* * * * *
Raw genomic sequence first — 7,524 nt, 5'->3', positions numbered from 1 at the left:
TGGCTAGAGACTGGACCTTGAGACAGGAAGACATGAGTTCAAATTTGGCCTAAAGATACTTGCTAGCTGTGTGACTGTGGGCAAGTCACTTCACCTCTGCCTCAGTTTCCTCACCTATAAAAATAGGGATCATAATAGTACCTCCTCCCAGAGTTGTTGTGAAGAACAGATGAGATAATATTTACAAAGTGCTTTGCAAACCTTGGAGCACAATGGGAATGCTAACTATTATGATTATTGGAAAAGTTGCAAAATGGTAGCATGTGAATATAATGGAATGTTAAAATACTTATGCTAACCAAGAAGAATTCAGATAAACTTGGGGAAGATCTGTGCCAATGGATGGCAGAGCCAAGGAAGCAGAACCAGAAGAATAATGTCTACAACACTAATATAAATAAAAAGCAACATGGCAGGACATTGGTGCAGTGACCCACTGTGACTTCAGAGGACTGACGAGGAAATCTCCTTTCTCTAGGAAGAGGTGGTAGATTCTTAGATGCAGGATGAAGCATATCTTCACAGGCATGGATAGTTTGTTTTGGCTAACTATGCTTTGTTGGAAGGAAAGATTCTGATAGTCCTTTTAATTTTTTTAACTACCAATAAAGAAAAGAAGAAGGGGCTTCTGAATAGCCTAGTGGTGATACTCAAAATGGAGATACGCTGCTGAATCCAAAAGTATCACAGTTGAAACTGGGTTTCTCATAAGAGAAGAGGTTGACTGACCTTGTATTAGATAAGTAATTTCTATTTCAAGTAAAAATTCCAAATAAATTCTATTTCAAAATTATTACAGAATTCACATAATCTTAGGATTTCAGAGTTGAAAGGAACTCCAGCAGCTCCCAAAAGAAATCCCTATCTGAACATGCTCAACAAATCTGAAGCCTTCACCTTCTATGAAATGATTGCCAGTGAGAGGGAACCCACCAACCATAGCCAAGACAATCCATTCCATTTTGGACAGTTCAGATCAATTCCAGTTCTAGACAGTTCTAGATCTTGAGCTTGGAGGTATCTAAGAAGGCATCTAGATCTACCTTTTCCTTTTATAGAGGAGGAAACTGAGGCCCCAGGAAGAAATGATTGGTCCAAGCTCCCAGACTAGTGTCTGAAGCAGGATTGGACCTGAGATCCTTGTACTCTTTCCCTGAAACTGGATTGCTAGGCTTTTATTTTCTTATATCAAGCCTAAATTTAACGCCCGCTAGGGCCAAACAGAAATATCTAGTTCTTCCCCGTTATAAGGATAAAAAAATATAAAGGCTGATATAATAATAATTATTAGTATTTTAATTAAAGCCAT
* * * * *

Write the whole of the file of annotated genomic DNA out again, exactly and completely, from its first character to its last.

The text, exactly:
Raw genomic sequence first — 7,524 nt, 5'->3', positions numbered from 1 at the left:
TGGCTAGAGACTGGACCTTGAGACAGGAAGACATGAGTTCAAATTTGGCCTAAAGATACTTGCTAGCTGTGTGACTGTGGGCAAGTCACTTCACCTCTGCCTCAGTTTCCTCACCTATAAAAATAGGGATCATAATAGTACCTCCTCCCAGAGTTGTTGTGAAGAACAGATGAGATAATATTTACAAAGTGCTTTGCAAACCTTGGAGCACAATGGGAATGCTAACTATTATGATTATTGGAAAAGTTGCAAAATGGTAGCATGTGAATATAATGGAATGTTAAAATACTTATGCTAACCAAGAAGAATTCAGATAAACTTGGGGAAGATCTGTGCCAATGGATGGCAGAGCCAAGGAAGCAGAACCAGAAGAATAATGTCTACAACACTAATATAAATAAAAAGCAACATGGCAGGACATTGGTGCAGTGACCCACTGTGACTTCAGAGGACTGACGAGGAAATCTCCTTTCTCTAGGAAGAGGTGGTAGATTCTTAGATGCAGGATGAAGCATATCTTCACAGGCATGGATAGTTTGTTTTGGCTAACTATGCTTTGTTGGAAGGAAAGATTCTGATAGTCCTTTTAATTTTTTTAACTACCAATAAAGAAAAGAAGAAGGGGCTTCTGAATAGCCTAGTGGTGATACTCAAAATGGAGATACGCTGCTGAATCCAAAAGTATCACAGTTGAAACTGGGTTTCTCATAAGAGAAGAGGTTGACTGACCTTGTATTAGATAAGTAATTTCTATTTCAAGTAAAAATTCCAAATAAATTCTATTTCAAAATTATTACAGAATTCACATAATCTTAGGATTTCAGAGTTGAAAGGAACTCCAGCAGCTCCCAAAAGAAATCCCTATCTGAACATGCTCAACAAATCTGAAGCCTTCACCTTCTATGAAATGATTGCCAGTGAGAGGGAACCCACCAACCATAGCCAAGACAATCCATTCCATTTTGGACAGTTCAGATCAATTCCAGTTCTAGACAGTTCTAGATCTTGAGCTTGGAGGTATCTAAGAAGGCATCTAGATCTACCTTTTCCTTTTATAGAGGAGGAAACTGAGGCCCCAGGAAGAAATGATTGGTCCAAGCTCCCAGACTAGTGTCTGAAGCAGGATTGGACCTGAGATCCTTGTACTCTTTCCCTGAAACTGGATTGCTAGGCTTTTATTTTCTTATATCAAGCCTAAATTTAACGCCCGCTAGGGCCAAACAGAAATATCTAGTTCTTCCCCGTTATAAGGATAAAAAAATATAAAGGCTGATATAATAATAATTATTAGTATTTTAATTAAAGCCAT